3. Do you play well with others? Can you stand the idea of not owning your idea? If you go investment, it is likely that, in the end, you will not have a controlling share of your company. Jeff Bezos, for instance, started Amazon, but currently owns only 16.3% of it (he is doing just fine though). If the idea of not owning your idea gives you hives, then you should go lifestyle.
  4. Do you want to run a big business? This is similar to #1. If you have dreams of running a large corporation or making a big exit, then, odds are, you need to seek investment.

When people think of starting their own business they usually do want to do it because: a) they don’t like their job, b) they feel the call of destiny, c) they want to get rich. Since wealth is often a big part of many early founders decision making process, it is important to note how the runway can affect it.

Imagine this. You start a new business and within 5 years you grow that idea from $0 to $1,000,000 in revenue. Pretty sweet right? That would constitute a pretty successful business right? That will depend on how you got there.

As a lifestyle business you, as the owner, can probably afford to pay yourself a pretty amazing salary. $100,000 to $250,000 per year wouldn’t be out of the question here.

Now imagine you took $500,000 in investment from some local Angels/VC’s. Things start to looks a bit different. At a million revenue no one is particularly excited and you are eating ramen for dinner…

The point is… when it comes to wealth the biggest difference between the Investment and Lifestyle runway is scale. In our example up there you could end up a pretty wealthy person with that lifestyle business. You are no Zuckerberg, but you are in the top 10% percentage of wage earners in America. Which appeals more to you? No wrong answers here…

Here is the kicker and the number one reason that I recommend that virtually all startups start with the Lifestyle runway:

If you start with Lifestyle, you can always change your mind and seek investors. If you start with Investment, it is almost impossible to go back.

In other words, if you take $500,000 in investment, you can’t just decide that you are big enough and want to enjoy life a bit. Growth is imperative once you take people’s money. The only way you get off that train is if you give everyone the returns they want.

The second reason I recommend lifestyle businesses is because it changes your mindset to focus on revenue. If you have read my other articles, you can tell I am a pretty big fan of this strategy. Focusing on revenue is a good way to start just about any venture. If your company has a short, self-funded runway, then you have to start thinking about this pretty quickly and that is, often, a good thing.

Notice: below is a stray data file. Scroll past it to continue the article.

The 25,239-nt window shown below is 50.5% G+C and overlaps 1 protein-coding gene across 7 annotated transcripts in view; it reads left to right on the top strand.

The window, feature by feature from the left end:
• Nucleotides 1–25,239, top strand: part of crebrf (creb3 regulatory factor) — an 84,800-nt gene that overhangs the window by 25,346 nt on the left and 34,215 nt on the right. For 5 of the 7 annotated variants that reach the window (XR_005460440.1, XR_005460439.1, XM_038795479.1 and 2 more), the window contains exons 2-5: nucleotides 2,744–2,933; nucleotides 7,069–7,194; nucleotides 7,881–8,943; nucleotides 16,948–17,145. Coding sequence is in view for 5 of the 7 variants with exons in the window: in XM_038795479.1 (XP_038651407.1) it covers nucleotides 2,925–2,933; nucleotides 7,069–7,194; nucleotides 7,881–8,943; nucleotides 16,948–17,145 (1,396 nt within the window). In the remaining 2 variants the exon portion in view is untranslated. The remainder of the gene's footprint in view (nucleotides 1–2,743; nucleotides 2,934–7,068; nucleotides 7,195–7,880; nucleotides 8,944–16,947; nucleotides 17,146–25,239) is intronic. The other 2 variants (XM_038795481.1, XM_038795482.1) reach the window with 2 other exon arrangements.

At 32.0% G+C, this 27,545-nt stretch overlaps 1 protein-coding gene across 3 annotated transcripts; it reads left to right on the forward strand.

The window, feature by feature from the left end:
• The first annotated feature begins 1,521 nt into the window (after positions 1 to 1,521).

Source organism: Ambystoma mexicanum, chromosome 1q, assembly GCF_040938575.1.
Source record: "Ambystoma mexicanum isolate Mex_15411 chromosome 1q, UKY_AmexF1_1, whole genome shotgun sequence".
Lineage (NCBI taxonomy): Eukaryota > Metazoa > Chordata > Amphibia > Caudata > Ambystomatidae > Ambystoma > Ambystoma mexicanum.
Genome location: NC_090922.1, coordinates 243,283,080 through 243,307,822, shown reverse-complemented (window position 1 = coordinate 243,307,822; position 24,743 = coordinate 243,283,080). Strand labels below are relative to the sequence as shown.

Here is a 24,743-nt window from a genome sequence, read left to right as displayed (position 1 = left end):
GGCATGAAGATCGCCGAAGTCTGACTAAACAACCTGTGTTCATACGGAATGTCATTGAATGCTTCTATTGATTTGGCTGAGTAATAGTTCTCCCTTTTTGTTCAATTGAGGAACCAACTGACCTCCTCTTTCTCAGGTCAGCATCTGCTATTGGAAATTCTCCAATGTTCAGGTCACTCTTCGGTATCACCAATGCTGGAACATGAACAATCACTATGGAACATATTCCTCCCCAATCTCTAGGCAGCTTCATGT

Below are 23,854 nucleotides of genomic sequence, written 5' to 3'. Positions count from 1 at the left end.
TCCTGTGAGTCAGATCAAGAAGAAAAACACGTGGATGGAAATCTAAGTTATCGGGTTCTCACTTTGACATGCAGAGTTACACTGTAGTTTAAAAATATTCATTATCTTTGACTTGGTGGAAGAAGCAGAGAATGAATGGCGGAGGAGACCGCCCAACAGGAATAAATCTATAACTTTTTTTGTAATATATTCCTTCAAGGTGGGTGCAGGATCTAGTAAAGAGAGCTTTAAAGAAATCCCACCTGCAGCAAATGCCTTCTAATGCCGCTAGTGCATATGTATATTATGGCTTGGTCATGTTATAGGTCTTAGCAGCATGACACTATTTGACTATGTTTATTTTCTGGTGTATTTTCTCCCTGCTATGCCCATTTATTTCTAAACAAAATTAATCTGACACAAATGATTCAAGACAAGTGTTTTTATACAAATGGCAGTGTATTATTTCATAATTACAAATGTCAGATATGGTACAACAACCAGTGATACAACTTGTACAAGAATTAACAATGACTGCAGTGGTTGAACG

The Real World: HQ vs WeWork

In my neck of the woods (Raleigh, NC) co-working is HAWT. Over the last 6 or so years the concept of a place to work that was cheap and trendy has really taken off. This is not unlike… ya know… everywhere. To fill this need in the Raleigh/Durham area, around 10 different co-working companies have come (and often gone).

One of the oldest in the area is called HQ Raleigh (which just happens to be where our office is). Comparing HQ to the 8,000 lb gorilla in co-working, WeWork, is a good example of Lifestyle vs. Investment.

HQ began as a join venture between four luminaries in the Raleigh Tech space: Jason Widen (serial entrepreneur), Christopher Gergen (author and investor), Brooks Belle (founder, brooksbell.com), and Jesse Lipson (started/sold ShareFile) in 2013 because they could see this trend exploding and thought it was high time Raleigh got in on the action.

HQ used the Lifestyle runway in that the founders took very little outside investment (early on they had a couple of small corporate sponsors) to get started. Now six years later they have 4 different locations around town with over 100,000 square feet of space and they are not only self-sustaining, but they have recently become profitable for the first time (woot).

No one is getting rich (yet) off of this venture, but they employ several people full time and they are serving a critical need in the area.

WeWork is the same concept but blown up to a ridiculous size and scale. Their founder Adam Neumann recognized very early (2010) that co-working was a thing.

Nine years later here is the tale of the tape:

  • $13 billion raised.
  • Current valuation: $47 billion (although some argue that it should be a lot lower than that).
  • Manages over 200 million(!!) square feet and 400,000 members.
  • Lost $2 billion in 2018.

Both companies serve the same purpose, but came at it in VERY different ways. One is profitable now, one is still bleeding money. One is tiny, the other is a monster.

When you are deciding which way you want your company to go these two can serve as a good example for each runway model (see what I did there?).

If the world was your oyster, which company would you rather be running?

David is the founder of Big Pixel, a UX and development firm. He specializes in giving tough love to startups and businesses. Learn more at www.thebigpixel.net.